Investigation of a Citizen Above Suspicion: The Long Harm of the Law
By Evan Calder Williams
Nashville: America Singing
By Molly Haskell
Terry Zwigoff’s 1995 documentary Crumb, which is coming to the Criterion Collection on DVD and Blu-ray in August, is an almost unbelievably intimate portrait of the underground comics icon Robert Crumb, as well as an examination of his controversial work. And, as Crumb has from time to time commented in various venues in the decade and a half since its release, the film changed his life—not necessarily for the better. In the summer issue of the Paris Review, Crumb gives a generously revealing interview to writer Ted Widmer (there’s an excerpt on the review’s site; for the whole thing, you’ll have to pick up a copy), in which he describes the effect seeing Crumb had on him: “Devastating . . . I thought he did a good job, but it’s excruciating to watch . . . I opened up my life to him, because he’s my friend . . . Who knew it would be so widely seen? Who knew Aline’s mother would see it? Or my relatives in Minnesota? They all hated me after they saw that.”
Crumb also discusses the meticulous work he went into isolation to do on his illustrated version of the book of Genesis (“Four years of work and barely worth it . . . It was the longest thing I ever did by far . . . Now I’m sick of the whole thing. I’m finished with the Bible. Back to drawing pornography.”); knowing how to draw God for that project after seeing him in a dream (“He had features almost like Mel Gibson or Charlton Heston, very severe but at the same time sort of anguished looking”); his preference for the role of humble illustrator (“It’s all bullshit—the fine-art world, the myth of the creative genius artist”); his materials of choice (antique steel pen nibs and Strathmore vellum surface paper); and his long and vivid career, from doing color separation for greeting cards in Cleveland to having his work profoundly changed by his taste for LSD to working for the Topps bubble gum company in Brooklyn (where, as he points out, Art Spiegelman invented Garbage Pail Kids) to the Haight-Ashbury, Zap Comix, Janis Joplin, “Keep on Truckin’” days to his eventual relocation to rural France (“Aline engineered the whole thing. I just woke up one day and I was living in France.”).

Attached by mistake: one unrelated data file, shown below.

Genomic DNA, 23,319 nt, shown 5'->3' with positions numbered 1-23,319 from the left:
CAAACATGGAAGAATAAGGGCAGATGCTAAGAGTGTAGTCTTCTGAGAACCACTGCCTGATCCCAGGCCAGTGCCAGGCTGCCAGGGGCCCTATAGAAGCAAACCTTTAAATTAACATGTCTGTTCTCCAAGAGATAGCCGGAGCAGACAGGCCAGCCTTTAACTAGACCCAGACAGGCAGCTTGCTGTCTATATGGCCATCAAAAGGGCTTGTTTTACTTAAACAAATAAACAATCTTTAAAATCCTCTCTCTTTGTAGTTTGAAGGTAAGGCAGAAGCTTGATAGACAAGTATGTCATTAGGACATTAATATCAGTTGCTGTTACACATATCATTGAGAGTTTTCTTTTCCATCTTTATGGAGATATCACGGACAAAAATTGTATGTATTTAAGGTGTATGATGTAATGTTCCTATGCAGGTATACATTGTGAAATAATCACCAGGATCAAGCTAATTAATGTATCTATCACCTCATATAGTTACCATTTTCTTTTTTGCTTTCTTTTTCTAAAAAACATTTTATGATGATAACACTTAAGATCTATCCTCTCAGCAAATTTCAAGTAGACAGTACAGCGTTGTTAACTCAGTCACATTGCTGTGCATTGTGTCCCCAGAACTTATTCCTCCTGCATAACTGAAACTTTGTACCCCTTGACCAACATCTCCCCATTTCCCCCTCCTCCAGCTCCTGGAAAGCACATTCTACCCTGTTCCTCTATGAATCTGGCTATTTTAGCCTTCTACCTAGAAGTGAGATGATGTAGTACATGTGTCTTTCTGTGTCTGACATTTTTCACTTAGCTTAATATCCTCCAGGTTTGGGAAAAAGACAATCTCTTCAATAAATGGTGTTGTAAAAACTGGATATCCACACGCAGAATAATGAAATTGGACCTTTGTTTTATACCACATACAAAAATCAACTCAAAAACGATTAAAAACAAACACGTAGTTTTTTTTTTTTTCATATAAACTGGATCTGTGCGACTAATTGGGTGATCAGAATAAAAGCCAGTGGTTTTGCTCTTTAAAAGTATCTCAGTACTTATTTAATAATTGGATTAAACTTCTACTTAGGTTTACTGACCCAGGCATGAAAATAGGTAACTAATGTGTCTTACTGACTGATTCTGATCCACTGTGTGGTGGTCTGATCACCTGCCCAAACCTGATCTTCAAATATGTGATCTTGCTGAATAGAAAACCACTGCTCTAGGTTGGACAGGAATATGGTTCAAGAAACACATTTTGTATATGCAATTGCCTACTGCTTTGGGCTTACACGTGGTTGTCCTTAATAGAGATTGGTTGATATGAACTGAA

Other highlights: Crumb’s reluctant admittance into the world of hardcover books (“I love the old, cheap comic-book format so much because the format itself is a statement. It keeps you from becoming too pretentious . . . Keep it cheap and low-grade, keep it accessible, and then you’re not required to be overly artistic or have a deep, profound meaning. All that stuff that can make you very self-conscious.”) and why he’s through working for the New Yorker. And his credo, reiterated here for good measure: “I will always be an outsider.”
It all makes for a truly absorbing read, and only has us more excited for Crumb’s release later in the summer.